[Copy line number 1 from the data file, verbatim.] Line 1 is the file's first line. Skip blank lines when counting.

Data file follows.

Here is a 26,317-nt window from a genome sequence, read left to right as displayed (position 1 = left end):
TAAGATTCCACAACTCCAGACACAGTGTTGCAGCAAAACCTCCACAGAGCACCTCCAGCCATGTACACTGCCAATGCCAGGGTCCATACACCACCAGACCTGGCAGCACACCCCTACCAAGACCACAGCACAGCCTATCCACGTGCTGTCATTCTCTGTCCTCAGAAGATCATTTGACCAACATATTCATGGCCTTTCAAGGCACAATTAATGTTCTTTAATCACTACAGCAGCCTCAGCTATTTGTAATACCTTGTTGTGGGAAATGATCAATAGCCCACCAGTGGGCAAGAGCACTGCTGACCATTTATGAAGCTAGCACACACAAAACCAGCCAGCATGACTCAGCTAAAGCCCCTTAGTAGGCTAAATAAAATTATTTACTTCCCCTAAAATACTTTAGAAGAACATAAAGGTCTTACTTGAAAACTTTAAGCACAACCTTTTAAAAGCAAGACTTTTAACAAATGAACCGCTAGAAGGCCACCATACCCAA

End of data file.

Here is a 26,317-nt window from a genome sequence, read left to right as displayed (position 1 = left end):